As for my favorite tracks, I'd say the first two tracks are probably it: We're All In This Together and The End of the World which is kind of like my love song about the world's ending. In my opinion the apocalypse is quite a romantic thing. To be at the very end is quite romantic, don't you think? Maybe it's even beautiful in its own terrible way.

12. What made you write the song We’re All In This Together?

Well, I'm a bit cynical and I'm always making some bad dark jokes and the plight of human kind is that we always behave like we're not in this together but of course we are in this together and I think we should stop fighting and realize this simple fact.

I feel like there is this classic rule of "Divide and Rule" always used by the elite, by the establishment or whatever you want to call them. In my opinion, all these terms... "right wing", "left wing" are basically useless, they are constructed with the purpose of putting people into tribes or teams so that they fight each other. The secret is that we have much more in common than we have apart and we shouldn't let ourselves be pushed into fighting each other.

The influences for that song would be the English band Hawkwind and the singer Morrissey who I was trying to channel on the inside while making this song.

13. Tell us, how do you write your songs? How do you write the text? Is it the words that come first, or do you start with a topic, that you want to cover? 

Sometimes the musical ideas come first (which is a bit rare with Snog) in which case I'm having an idea for the melody of the lyrics, of how the music should be, but sometimes the music changes completely by the time the song is finished.

The most important thing for me is that the song should feel authentic, as if the song was a person and that person was being very genuine and honest. This is my idea of what a song should be like. 

For instance, let's look at the song Big Black Hole that sounds like some sort of grungy sludge death metal thing. It's a song about death after all... and I had quite a few friends at the time who had died or were dying, so I was thinking about this whole death thing and all the obvious questions about death and it felt like the natural way to do this song.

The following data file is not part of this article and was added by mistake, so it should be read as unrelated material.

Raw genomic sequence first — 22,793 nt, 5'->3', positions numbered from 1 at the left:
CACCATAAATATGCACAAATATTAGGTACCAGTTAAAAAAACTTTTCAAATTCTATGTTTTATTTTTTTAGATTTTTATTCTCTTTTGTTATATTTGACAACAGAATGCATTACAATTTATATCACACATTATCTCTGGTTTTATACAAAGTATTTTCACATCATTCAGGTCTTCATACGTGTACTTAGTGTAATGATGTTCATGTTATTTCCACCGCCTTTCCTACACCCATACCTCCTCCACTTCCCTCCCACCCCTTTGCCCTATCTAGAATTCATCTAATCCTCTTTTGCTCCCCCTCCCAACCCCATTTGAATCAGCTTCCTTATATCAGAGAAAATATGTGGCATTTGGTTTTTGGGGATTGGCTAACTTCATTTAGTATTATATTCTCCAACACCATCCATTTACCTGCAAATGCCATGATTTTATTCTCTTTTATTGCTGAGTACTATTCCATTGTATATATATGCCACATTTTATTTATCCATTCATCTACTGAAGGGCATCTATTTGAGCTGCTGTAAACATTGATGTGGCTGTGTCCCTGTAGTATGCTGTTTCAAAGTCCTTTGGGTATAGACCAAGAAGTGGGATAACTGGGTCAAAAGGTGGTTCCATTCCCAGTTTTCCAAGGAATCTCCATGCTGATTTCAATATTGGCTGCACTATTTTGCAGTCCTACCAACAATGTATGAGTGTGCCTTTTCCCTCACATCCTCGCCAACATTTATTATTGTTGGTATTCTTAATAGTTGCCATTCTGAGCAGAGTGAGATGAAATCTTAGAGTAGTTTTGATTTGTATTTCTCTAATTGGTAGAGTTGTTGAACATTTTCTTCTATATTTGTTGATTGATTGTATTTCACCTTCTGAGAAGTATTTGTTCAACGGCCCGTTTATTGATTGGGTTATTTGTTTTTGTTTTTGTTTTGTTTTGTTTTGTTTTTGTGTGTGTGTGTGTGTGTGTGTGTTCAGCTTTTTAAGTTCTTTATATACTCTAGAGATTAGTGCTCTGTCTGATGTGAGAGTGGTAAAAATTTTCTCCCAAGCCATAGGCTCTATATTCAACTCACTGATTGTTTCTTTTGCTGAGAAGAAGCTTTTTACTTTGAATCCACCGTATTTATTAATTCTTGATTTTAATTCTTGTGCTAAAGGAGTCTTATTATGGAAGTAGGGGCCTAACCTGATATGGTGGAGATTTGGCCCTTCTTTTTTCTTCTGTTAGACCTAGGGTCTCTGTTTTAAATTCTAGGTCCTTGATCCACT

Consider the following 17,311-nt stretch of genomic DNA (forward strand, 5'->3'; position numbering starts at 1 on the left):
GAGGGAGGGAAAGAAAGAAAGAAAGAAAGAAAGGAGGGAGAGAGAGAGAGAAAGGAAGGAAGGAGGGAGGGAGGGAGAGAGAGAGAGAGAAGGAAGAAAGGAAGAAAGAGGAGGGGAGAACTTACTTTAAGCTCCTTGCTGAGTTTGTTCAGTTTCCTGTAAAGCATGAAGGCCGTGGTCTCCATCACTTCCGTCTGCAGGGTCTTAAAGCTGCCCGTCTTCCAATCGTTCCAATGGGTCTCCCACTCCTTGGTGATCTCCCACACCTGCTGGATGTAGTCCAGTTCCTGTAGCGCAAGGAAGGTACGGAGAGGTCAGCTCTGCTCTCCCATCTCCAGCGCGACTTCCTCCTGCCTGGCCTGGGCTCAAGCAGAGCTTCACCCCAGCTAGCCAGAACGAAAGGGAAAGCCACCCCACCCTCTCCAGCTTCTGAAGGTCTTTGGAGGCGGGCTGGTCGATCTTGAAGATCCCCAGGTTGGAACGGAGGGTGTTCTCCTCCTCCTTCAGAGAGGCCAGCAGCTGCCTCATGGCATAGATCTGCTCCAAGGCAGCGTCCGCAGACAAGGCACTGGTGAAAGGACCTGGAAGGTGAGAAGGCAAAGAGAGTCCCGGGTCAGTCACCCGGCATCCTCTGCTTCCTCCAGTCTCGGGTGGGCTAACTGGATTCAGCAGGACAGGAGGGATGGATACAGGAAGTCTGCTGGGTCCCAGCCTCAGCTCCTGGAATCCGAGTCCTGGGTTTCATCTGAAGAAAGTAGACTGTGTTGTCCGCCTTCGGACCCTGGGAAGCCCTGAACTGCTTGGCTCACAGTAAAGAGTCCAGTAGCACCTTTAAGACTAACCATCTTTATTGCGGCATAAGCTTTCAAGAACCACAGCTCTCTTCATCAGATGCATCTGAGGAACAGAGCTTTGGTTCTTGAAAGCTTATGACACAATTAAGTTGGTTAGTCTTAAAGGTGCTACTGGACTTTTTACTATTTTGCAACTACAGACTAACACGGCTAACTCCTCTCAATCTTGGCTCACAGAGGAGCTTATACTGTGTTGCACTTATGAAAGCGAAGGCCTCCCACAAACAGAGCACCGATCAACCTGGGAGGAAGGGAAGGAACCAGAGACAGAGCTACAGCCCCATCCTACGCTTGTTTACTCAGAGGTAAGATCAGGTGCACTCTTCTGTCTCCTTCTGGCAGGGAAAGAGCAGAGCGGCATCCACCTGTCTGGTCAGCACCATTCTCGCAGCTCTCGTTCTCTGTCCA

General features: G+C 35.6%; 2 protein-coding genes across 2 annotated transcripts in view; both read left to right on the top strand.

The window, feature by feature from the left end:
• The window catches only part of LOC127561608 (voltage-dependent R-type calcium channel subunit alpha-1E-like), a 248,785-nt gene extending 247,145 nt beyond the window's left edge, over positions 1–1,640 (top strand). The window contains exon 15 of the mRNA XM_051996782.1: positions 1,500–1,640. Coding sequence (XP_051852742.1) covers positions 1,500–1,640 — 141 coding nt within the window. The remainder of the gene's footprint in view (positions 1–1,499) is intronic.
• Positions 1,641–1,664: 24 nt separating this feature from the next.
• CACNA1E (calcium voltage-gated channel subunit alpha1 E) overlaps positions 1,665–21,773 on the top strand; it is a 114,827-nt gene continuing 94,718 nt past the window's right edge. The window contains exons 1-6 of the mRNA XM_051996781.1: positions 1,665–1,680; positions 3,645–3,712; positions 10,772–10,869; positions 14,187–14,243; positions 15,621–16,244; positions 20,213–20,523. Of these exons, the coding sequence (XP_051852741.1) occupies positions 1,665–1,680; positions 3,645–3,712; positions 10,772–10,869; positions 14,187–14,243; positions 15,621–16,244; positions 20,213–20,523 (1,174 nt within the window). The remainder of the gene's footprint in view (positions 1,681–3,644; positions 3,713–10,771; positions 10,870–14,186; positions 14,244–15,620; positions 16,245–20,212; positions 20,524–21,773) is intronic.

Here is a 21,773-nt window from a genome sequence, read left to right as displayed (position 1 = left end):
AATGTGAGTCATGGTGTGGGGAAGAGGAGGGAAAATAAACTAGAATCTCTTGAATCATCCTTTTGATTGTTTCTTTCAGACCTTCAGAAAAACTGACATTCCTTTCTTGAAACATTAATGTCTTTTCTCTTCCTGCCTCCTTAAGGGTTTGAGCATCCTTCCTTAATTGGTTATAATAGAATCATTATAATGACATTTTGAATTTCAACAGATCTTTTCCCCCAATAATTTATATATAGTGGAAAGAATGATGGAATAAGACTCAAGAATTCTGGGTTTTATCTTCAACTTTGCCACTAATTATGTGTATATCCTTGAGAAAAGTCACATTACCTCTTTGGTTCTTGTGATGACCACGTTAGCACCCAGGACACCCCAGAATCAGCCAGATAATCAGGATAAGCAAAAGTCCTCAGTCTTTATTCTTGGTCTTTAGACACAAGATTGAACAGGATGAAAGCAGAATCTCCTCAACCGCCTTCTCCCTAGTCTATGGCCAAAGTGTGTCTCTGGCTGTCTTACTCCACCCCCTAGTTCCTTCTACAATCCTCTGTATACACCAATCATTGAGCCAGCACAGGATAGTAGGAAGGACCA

«The best message Snog could hope to             deliver is «Think for yourself», and                   also «You are not alone, there are other           people who don't agree»


I never start with this «I want to write a song about a topic thing» I just never do it. I feel like it would be a horrible idea. And I also don't like it when others tell us what we should make our songs about. We're not some sort of a song-writing machine, we are very honest, we make songs about what comes out and that's it.

My songs often start as just cheeky little songs where I'm making fun of something or someone, but by the time they are recorded they become something more serious.

14. What is the main message of your music? What do you want to tell the people?

Unfortunately, I think we will not cause a revolution or make the existing corrupt order collapse or any of these things, so the most realistic thing is to let people who feel different from the general mass, the so-called "outsiders", know that they are not alone. Because I feel like there are all these different powers within society that tell people who think or act differently that they are completely alone. Even with the Internet being a thing, humans are still very atomized, very separate, and we are constantly told that we are separate. And the mainstream machine keeps telling us how we should think and what we should and should not believe. So, I guess, the best message Snog could hope to deliver is actually "Think for yourself!", and also "You are not alone, there are other people who don't agree!". I feel like we're continuing this great tradition of the alternative music, which is to tell people that there are different opinions 

15. How would you describe yourself – a poet with a guitar or an electronic musician?

I'm definitely an electronic musician. I'm not actually very musical at all. Somehow, by some accident I'm making some musical records. The very first keyboard I had was a very cheap one and I broke it by sticking screwdrivers into it to try and make it sound better and this was because I couldn't possibly play a musical instrument, it was not an option to me. And this is why I got into samplers, so I could take samples of other people's music and make a "new" thing out of it. So my background is definitely in electronic music and not in rock'n'roll (although it's great too).

16. Can you tell us about your DJ experience? Did you have some unusual performances or experiences that you remember? Which music were you playing then?

I've done thousands of those DJ things, althought I don't do much of them anymore because I'm bored of them and also because I think the music I want to play is generally too weird and extreme for people. The weirdest ones? There would probably be hundreds of weird ones... I mean, I DJ-ed for quite a few years at this bondage club in Melbourne, Australia, called the Hellfire Club, which was quite famous here for a while. There were lots of things that I can't even describe that were happening in front of me as I was DJ-ing. 

One that I remember well was a gig in East Berlin that I did with Alec Empire. There was another one that I did in Dresden many many years ago and it was pretty weird because it was in this sort of gay bikers' club in the middle of a wasteland... We had a tour of America last year in the middle of its election season, so of course I found it very interesting. The whole of America seems like a Disneyland. I really liked Las Vegas when I first came there, but after a while I found it completely depressing and I just wanted to leave.